The former Shah, Mohammad Reza Pahlavi, lent $1 billion (and another $180 million  in 1977) for the construction of the Eurodif factory to have the right of buying 10% of the site’s production.

Although  Iran's active involvement in Eurodif was halted following the 1979 Iranian  Revolution, Iran has retained its active involvement in Sofidif -  headquartered  in Rue La Fayette in Paris -  to the present day. Its current annual report is audited by KPMG. Dr Ali Daee of the Atomic Energy Organization of Iran was appointed Iran’s new Permanent Representative to Sofidif as recently as September 2012.
Iran's stake in Eurodif was exposed in a report written by Paris–based German nuclear expert Mycle Schneider for the Greens and the European Free Alliance in the European Parliament, issued in March 2007.(The Permanent Nth Country Experiment, Paris March 2007;

Fast forward to November 2014
Crossbench ( non-party) Peer, British lawyer Baroness Deech raised the issue of Sofidif in the Lords - the Second chamber of the British Parliament - on  Oct. 30, during questions on Iran. She received no answer from the minister, Baroness Anelay of St Johns;  ( so she submitted a further written question which received the following reply on Nov.11:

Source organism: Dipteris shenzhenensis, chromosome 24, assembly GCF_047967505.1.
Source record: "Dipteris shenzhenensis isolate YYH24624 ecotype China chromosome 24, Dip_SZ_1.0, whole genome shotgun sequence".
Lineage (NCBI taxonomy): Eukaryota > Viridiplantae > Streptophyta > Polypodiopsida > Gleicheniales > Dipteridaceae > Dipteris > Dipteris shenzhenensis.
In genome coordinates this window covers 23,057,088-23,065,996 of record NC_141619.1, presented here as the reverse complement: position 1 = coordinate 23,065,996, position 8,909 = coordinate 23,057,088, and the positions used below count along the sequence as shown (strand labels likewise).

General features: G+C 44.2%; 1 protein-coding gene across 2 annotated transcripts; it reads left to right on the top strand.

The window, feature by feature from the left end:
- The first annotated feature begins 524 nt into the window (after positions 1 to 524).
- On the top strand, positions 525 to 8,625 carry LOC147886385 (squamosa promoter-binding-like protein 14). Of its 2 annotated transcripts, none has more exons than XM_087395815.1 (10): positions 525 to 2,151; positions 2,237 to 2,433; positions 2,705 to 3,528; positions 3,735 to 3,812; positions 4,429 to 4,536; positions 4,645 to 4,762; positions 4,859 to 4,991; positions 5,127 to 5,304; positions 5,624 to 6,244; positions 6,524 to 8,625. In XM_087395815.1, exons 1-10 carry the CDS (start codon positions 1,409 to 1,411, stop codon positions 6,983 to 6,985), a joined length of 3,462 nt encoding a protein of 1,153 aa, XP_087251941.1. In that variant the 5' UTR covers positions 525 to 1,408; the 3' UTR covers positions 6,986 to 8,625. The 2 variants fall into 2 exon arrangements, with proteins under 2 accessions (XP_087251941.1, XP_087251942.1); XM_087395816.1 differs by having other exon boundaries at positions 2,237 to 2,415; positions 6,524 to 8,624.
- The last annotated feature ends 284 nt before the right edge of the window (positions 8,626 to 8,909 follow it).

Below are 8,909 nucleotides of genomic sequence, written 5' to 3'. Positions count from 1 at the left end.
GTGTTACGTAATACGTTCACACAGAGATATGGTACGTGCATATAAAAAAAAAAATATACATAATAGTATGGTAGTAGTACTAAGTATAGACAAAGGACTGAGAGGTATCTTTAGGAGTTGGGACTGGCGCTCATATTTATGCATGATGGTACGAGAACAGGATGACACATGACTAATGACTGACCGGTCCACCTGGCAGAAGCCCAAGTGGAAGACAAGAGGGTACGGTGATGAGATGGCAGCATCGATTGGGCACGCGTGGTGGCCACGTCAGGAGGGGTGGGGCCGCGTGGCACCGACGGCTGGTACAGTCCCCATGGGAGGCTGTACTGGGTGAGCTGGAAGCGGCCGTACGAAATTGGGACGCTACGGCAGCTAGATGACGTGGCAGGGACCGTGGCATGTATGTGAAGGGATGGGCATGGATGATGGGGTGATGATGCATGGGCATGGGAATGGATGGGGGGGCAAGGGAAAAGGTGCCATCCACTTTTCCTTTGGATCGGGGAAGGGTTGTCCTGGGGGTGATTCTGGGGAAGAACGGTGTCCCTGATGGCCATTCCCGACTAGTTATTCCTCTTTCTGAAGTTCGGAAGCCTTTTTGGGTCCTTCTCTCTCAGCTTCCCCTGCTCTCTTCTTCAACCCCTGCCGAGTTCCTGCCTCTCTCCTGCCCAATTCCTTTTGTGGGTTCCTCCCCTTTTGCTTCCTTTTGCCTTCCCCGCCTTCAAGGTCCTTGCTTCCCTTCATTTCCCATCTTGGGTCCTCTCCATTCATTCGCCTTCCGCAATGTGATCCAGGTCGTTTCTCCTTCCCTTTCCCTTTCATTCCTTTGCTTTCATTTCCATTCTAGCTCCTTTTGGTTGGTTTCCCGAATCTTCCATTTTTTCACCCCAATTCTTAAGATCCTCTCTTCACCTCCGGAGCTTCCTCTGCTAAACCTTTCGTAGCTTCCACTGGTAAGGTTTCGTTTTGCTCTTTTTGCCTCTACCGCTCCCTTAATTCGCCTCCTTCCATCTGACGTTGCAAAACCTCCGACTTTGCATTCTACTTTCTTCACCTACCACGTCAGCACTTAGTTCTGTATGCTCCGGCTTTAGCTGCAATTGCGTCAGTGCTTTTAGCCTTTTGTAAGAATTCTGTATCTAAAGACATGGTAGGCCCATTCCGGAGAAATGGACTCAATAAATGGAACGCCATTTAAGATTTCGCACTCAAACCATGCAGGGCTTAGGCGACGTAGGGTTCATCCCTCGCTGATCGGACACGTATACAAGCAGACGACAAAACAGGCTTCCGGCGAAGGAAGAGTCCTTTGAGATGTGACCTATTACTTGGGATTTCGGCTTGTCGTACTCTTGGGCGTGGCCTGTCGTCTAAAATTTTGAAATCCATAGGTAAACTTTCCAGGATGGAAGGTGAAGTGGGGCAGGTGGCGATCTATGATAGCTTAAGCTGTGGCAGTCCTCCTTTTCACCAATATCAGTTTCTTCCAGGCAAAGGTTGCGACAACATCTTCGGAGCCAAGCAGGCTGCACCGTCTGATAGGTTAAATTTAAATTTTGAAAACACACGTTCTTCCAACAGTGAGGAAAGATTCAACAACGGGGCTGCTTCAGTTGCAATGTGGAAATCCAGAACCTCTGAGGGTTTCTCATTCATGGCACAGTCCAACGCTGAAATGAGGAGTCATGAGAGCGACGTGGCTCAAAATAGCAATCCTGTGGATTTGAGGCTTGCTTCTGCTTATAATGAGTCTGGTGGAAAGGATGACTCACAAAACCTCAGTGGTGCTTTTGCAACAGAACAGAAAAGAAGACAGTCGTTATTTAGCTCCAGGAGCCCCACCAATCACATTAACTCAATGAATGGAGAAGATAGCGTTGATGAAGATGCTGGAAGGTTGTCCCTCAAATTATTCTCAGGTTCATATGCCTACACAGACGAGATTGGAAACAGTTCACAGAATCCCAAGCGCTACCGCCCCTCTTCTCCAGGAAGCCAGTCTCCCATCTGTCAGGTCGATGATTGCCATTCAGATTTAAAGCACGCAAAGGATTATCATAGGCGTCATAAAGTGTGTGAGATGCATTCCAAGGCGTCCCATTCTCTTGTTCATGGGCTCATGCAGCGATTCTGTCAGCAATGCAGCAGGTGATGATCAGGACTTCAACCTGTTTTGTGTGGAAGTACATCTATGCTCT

“The Atomic Energy Organization of Iran (AEOI) and Areva, a French company, jointly own Sofidif  [which]  in turn has an interest in a uranium enrichment facility in France. The collaboration between AEOI and Areva pre-dates the 1979 Revolution in Iran. We do not believe it has a bearing on P5+1 talks with Iran.” (emphasis added)

Really? How convenient!  The hypocrisy of France, as a nuclear technology supplier to Iran, ganging up on its customer client with the other self-appointed permanent-5 members of the UN Security Council, along with Germany, would be funny if it wasn't so serious.